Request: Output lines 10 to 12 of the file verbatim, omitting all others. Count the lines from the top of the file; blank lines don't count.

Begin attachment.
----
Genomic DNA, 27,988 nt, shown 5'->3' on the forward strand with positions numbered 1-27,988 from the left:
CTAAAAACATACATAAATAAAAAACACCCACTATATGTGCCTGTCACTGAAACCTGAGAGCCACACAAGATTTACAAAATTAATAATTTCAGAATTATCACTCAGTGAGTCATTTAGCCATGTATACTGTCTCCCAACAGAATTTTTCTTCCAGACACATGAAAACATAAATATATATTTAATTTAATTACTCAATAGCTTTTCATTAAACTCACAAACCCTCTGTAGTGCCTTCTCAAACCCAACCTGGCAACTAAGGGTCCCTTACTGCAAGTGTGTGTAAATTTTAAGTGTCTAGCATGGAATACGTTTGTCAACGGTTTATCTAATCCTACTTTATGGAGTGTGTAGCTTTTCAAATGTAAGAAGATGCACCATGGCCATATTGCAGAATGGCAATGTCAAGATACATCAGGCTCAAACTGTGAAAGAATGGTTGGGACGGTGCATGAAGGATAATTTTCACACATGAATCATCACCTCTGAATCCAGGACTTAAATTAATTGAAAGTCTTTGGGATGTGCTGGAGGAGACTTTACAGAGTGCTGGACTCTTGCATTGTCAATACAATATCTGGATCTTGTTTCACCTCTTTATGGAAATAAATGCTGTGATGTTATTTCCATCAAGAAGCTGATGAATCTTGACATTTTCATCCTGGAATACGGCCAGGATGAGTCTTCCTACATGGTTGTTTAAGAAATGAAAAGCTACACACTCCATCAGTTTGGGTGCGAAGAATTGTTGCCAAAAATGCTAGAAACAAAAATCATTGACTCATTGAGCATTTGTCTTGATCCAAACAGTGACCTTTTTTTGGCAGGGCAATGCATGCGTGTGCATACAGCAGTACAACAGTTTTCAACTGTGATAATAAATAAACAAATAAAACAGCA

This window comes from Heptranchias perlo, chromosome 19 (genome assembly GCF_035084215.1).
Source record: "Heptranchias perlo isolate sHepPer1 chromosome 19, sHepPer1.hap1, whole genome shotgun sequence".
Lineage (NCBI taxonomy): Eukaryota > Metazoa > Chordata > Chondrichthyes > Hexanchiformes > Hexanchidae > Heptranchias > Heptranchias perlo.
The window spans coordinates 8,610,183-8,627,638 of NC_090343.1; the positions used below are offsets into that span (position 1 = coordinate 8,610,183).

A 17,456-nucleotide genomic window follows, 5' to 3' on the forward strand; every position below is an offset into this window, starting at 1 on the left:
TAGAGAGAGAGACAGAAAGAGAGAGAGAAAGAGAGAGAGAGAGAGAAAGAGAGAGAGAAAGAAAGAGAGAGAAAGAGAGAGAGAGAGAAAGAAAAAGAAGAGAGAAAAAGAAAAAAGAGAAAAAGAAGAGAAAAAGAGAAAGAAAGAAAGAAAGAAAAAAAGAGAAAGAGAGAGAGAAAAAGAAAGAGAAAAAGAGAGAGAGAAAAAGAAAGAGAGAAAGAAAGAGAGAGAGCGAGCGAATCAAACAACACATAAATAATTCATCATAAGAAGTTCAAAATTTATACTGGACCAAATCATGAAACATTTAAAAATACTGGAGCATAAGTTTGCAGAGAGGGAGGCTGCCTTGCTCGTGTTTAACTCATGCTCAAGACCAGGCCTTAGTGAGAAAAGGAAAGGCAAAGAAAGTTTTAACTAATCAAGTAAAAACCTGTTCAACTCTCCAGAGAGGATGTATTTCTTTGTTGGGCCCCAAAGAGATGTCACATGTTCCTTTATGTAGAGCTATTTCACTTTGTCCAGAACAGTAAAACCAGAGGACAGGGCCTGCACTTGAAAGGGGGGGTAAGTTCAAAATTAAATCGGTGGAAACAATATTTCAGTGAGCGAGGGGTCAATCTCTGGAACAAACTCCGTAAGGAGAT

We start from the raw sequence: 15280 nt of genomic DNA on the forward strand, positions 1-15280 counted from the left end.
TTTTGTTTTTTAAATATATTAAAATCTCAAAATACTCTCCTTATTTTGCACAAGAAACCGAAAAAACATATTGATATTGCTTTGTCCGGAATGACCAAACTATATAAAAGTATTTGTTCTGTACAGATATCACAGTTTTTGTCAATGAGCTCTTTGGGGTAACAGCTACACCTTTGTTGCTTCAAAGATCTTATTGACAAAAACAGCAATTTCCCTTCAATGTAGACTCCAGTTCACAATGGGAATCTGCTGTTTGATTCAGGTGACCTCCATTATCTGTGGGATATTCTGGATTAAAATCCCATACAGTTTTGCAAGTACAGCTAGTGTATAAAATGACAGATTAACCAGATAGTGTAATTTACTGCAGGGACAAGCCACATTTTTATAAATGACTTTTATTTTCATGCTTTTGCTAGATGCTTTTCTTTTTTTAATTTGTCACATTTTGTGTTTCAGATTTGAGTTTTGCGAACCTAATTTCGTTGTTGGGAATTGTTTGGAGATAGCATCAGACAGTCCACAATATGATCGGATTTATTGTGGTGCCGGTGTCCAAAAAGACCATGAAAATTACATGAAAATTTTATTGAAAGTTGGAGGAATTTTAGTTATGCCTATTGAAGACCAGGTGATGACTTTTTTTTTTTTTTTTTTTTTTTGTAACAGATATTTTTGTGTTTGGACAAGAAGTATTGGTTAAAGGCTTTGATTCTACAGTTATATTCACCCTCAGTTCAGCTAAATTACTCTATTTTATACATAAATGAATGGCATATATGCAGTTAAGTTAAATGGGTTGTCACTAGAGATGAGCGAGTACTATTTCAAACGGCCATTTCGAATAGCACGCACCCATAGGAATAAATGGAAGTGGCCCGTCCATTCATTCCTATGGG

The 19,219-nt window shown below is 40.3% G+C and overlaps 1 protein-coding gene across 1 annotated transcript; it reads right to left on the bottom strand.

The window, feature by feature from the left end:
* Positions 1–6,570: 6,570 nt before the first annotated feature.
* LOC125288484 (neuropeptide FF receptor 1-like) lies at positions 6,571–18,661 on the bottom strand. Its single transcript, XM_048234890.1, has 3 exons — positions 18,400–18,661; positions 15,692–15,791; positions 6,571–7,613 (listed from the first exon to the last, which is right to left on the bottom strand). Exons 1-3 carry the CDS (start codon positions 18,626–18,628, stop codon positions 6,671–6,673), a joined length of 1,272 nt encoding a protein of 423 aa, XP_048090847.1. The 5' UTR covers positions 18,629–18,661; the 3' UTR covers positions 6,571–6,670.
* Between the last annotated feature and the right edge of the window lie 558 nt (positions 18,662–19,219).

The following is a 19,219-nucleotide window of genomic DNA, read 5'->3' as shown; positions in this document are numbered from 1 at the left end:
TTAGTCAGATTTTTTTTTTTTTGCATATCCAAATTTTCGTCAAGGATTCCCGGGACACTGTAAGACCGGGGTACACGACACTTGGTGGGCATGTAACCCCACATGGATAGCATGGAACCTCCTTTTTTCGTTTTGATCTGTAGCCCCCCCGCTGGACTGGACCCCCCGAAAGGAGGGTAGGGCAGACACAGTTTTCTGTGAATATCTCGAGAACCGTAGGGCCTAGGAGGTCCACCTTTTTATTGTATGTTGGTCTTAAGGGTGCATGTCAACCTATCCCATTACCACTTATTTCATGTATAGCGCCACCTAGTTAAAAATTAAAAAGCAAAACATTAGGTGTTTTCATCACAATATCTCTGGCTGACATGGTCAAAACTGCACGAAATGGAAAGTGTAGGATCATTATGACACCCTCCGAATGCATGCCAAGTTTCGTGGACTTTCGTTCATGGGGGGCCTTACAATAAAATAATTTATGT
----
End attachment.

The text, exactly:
TTTTGTTTTTTAAATATATTAAAATCTCAAAATACTCTCCTTATTTTGCACAAGAAACCGAAAAAACATATTGATATTGCTTTGTCCGGAATGACCAAACTATATAAAAGTATTTGTTCTGTACAGATATCACAGTTTTTGTCAATGAGCTCTTTGGGGTAACAGCTACACCTTTGTTGCTTCAAAGATCTTATTGACAAAAACAGCAATTTCCCTTCAATGTAGACTCCAGTTCACAATGGGAATCTGCTGTTTGATTCAGGTGACCTCCATTATCTGTGGGATATTCTGGATTAAAATCCCATACAGTTTTGCAAGTACAGCTAGTGTATAAAATGACAGATTAACCAGATAGTGTAATTTACTGCAGGGACAAGCCACATTTTTATAAATGACTTTTATTTTCATGCTTTTGCTAGATGCTTTTCTTTTTTTAATTTGTCACATTTTGTGTTTCAGATTTGAGTTTTGCGAACCTAATTTCGTTGTTGGGAATTGTTTGGAGATAGCATCAGACAGTCCACAATATGATCGGATTTATTGTGGTGCCGGTGTCCAAAAAGACCATGAAAATTACATGAAAATTTTATTGAAAGTTGGAGGAATTTTAGTTATGCCTATTGAAGACCAGGTGATGACTTTTTTTTTTTTTTTTTTTTTTTGTAACAGATATTTTTGTGTTTGGACAAGAAGTATTGGTTAAAGGCTTTGATTCTACAGTTATATTCACCCTCAGTTCAGCTAAATTACTCTATTTTATACATAAATGAATGGCATATATGCAGTTAAGTTAAATGGGTTGTCACTAGAGATGAGCGAGTACTATTTCAAACGGCCATTTCGAATAGCACGCACCCATAGGAATAAATGGAAGTGGCCCGTCCATTCATTCCTATGGG

The 19,219-nt window shown below is 40.3% G+C and overlaps 1 protein-coding gene across 1 annotated transcript; it reads right to left on the bottom strand.

The window, feature by feature from the left end: